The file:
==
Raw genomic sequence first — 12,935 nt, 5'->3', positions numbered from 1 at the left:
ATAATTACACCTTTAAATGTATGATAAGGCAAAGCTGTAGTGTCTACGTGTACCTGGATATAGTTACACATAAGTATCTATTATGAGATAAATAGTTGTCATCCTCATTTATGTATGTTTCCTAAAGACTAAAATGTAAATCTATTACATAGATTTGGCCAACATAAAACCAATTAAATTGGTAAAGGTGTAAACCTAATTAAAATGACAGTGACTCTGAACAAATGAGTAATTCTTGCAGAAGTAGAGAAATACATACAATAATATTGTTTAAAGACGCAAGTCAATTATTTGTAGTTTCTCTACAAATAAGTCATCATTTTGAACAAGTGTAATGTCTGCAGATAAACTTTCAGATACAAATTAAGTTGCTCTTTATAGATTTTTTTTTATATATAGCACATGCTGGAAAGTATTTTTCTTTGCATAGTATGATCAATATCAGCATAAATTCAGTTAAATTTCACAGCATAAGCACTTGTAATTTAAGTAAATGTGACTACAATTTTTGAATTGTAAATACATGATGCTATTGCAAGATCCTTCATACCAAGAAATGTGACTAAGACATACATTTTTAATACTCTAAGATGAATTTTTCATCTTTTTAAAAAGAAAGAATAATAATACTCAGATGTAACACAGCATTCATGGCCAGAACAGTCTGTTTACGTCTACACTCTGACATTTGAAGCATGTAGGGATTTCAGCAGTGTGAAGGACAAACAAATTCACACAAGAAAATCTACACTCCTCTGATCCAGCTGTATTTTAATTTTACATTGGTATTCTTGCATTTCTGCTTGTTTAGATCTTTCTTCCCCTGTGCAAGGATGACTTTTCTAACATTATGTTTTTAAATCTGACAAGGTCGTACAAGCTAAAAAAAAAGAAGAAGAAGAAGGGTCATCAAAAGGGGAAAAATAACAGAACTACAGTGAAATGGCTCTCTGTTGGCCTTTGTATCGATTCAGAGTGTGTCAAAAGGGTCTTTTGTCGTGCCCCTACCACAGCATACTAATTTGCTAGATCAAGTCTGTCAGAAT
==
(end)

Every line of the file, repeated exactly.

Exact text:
Raw genomic sequence first — 12,935 nt, 5'->3', positions numbered from 1 at the left:
ATAATTACACCTTTAAATGTATGATAAGGCAAAGCTGTAGTGTCTACGTGTACCTGGATATAGTTACACATAAGTATCTATTATGAGATAAATAGTTGTCATCCTCATTTATGTATGTTTCCTAAAGACTAAAATGTAAATCTATTACATAGATTTGGCCAACATAAAACCAATTAAATTGGTAAAGGTGTAAACCTAATTAAAATGACAGTGACTCTGAACAAATGAGTAATTCTTGCAGAAGTAGAGAAATACATACAATAATATTGTTTAAAGACGCAAGTCAATTATTTGTAGTTTCTCTACAAATAAGTCATCATTTTGAACAAGTGTAATGTCTGCAGATAAACTTTCAGATACAAATTAAGTTGCTCTTTATAGATTTTTTTTTATATATAGCACATGCTGGAAAGTATTTTTCTTTGCATAGTATGATCAATATCAGCATAAATTCAGTTAAATTTCACAGCATAAGCACTTGTAATTTAAGTAAATGTGACTACAATTTTTGAATTGTAAATACATGATGCTATTGCAAGATCCTTCATACCAAGAAATGTGACTAAGACATACATTTTTAATACTCTAAGATGAATTTTTCATCTTTTTAAAAAGAAAGAATAATAATACTCAGATGTAACACAGCATTCATGGCCAGAACAGTCTGTTTACGTCTACACTCTGACATTTGAAGCATGTAGGGATTTCAGCAGTGTGAAGGACAAACAAATTCACACAAGAAAATCTACACTCCTCTGATCCAGCTGTATTTTAATTTTACATTGGTATTCTTGCATTTCTGCTTGTTTAGATCTTTCTTCCCCTGTGCAAGGATGACTTTTCTAACATTATGTTTTTAAATCTGACAAGGTCGTACAAGCTAAAAAAAAAGAAGAAGAAGAAGGGTCATCAAAAGGGGAAAAATAACAGAACTACAGTGAAATGGCTCTCTGTTGGCCTTTGTATCGATTCAGAGTGTGTCAAAAGGGTCTTTTGTCGTGCCCCTACCACAGCATACTAATTTGCTAGATCAAGTCTGTCAGAAT